1 tablespoon chopped gherkins
1 tablespoons capers, rinsed
2 large shallots, minced
2 tablespoons chopped flat-leaf parsley


1½ cups self-rising flour
2 tablespoons cornstarch
¾ teaspoon fine sea salt
½ teaspoon sugar
½ cup beer, preferably lager
½ cup sparkling water
2 pounds potatoes, such as russets or Maris Pipers, peeled
Oil for frying, such as canola, safflower, or grapseseed
5 pieces cod fillets, roughly 5 ounces each
Malt vinegar, for serving

To make the tartar sauce, whisk together the egg yolks, mustard, salt, and pepper in a bowl until pale. Whisk in the vinegar and lemon juice. While whisking constantly, drizzle in the oil to form a mayonnaise-like emulsion. Only add the ice water as needed to loosen the consistency if too thick. Fold in the gherkins, capers, and shallots. Fold in the parsley just before serving.

To make the batter for the fish, combine the flour, cornstarch, salt, and sugar in a bowl. Make a well in the center of the flour mixture, then pour in the beer and sparkling water and whisk to combine. Set aside for 10 minutes, then whisk again until smooth. Set aside to rest for 15 to 20 minutes longer and then whisk again. There should be no lumps!

To make the chips. Wash the peeled potatoes and cut them into ½-inch wide batons. Rinse the potatoes under cold running water to remove excess starch.

Parboil the potatoes in abundantly salted boiling water until just short of tender. Drain and transfer immediately to a bath of ice-water.

Line a plate with paper-towels and place next to the stove. Heat the oil in a deep-fryer or high-sided saucepan to 280˚F. Working in batches, drain the potatoes and plunge them into the hot oil to blanch for 2 minutes. Remove with a spider spoon and drain on paper towels. Increase the heat of the oil to 360˚F, then plunge the chips back into the oil for 4 to 5 minutes longer, until golden brown and crispy. Remove immediately to drain on paper towels and sprinkle with sea salt.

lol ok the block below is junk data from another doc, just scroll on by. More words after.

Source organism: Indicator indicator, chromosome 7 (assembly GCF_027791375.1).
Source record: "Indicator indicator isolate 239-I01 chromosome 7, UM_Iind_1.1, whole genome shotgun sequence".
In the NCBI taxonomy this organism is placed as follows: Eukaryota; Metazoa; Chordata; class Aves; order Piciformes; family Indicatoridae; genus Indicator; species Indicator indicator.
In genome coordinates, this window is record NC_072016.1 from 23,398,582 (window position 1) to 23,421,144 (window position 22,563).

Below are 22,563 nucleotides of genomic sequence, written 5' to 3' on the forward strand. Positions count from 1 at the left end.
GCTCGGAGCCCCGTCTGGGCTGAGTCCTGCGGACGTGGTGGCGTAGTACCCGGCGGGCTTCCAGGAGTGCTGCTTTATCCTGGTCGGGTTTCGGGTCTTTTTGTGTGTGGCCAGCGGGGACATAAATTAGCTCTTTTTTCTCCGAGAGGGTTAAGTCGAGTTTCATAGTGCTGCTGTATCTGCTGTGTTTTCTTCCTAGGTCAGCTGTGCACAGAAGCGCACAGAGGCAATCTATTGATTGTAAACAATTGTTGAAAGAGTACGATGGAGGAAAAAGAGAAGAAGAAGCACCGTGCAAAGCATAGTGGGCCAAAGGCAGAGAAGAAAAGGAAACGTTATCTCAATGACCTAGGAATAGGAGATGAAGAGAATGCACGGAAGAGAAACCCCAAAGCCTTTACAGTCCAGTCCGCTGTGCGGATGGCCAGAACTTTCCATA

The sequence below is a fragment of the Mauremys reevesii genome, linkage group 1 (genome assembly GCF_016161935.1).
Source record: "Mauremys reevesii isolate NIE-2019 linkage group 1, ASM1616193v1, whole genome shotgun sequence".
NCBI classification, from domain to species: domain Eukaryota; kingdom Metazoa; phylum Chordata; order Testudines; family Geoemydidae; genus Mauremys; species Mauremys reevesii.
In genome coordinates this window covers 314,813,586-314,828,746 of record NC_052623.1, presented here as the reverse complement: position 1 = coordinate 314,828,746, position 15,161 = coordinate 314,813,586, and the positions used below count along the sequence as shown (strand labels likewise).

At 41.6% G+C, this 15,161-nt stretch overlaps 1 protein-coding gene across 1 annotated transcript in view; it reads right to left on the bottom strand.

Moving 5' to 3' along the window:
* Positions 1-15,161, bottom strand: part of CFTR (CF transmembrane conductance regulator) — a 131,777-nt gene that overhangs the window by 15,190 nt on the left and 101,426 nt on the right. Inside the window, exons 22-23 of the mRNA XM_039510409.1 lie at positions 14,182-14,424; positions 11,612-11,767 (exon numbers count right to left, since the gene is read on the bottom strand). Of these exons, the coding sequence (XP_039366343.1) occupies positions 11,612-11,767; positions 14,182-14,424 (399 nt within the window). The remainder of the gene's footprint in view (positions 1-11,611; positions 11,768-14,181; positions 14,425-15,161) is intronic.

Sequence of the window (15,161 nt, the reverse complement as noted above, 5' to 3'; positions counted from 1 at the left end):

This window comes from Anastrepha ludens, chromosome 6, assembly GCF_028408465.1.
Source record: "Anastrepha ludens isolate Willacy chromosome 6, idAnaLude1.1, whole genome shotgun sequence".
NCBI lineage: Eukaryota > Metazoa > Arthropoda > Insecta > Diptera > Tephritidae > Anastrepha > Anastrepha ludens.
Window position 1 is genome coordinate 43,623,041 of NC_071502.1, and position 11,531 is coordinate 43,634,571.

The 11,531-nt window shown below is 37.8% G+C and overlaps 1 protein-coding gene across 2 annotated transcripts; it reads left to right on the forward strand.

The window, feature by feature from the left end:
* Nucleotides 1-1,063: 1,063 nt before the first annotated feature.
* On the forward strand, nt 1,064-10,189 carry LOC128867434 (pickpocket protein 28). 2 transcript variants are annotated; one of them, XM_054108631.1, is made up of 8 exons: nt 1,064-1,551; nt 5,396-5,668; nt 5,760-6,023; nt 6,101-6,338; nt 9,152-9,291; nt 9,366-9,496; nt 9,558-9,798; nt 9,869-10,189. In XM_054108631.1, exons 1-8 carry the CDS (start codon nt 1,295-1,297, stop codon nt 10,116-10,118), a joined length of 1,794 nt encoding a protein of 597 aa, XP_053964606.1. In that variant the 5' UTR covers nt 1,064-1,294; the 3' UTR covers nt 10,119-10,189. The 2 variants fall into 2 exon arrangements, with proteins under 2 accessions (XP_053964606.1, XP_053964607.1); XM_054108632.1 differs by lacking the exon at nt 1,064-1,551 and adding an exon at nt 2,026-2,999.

To make the fish, line a plate with paper towels and set next to the stove. Using the same saucepan or fryer as you used to the make the chips, bring the oil to 360˚F. Working in batches, dip the fish into the batter and, holding each piece up by its tail end, let the excess drip off. Gently place the fish into the hot oil and fry for about 8 minutes, until golden and crispy. Work quickly because the beer batter is best used as soon as it’s ready. Transfer to drain on the paper-towel lined plate while you finish frying the remaining fish.

Serve the fish and chips immediately with the tartar sauce and malt vinegar.

Serves 6 portions, which are always generous

2 cups sugar
3 eggs
1 1⁄2 cups vegetable oil
1⁄4 cup Calvados
3 1⁄4 cups all-purpose flour
2 teaspoons ground cinnamon
1 teaspoon baking soda
Pinch of salt
Pinch of ground cloves
3 or 4 baking apples, peeled and chopped, preferably Bramley or Granny Smith
1 cup walnuts, chopped
Crème fraîche, for serving

When Fergus sent me this recipe, he wrote me this note at the top of the page: “A very fine cake. What is not fine with a little Calvados!” How right he is, on both counts. I’m mad for this cake. The Calvados seems to ambulate in the background, like a haunting. The chopped apples and walnuts provide texture. The oil would keep it moist for days, were it not certain to be devoured within hours. The cinnamon offers comfort, the clove intrigue. The whole is like a perfectly conceived short story, with a dollop of crème fraîche as the final punctuation mark.

Preheat the oven to 350°F.

Butter a 9-inch spring form pan or a 10-inch cake pan.

Whisk the sugar and eggs together either by hand, in a stand mixer, or with electric beaters. Add the vegetable oil as you would to make mayonnaise – in a thin stream as you continue to whisk until emulsified.

Add the Calvados, while continuing to whisk. Add the flour, cinnamon, baking soda, salt, and cloves and whisk to incorporate.

Fold in the apples and walnuts. Pour the batter into the prepared pan and smooth the top.

Bake for 90 minutes, until a sharp knife inserted in the center of the cake comes out clean. Serve at room temperature with a generous bowl of crème fraîche.

 “Reprinted with permission from The London Cookbook by Aleksandra Crapanzano, copyright© 2016. Photography by Sang An. Published by Ten Speed Press, an imprint of Random HouseLLC.”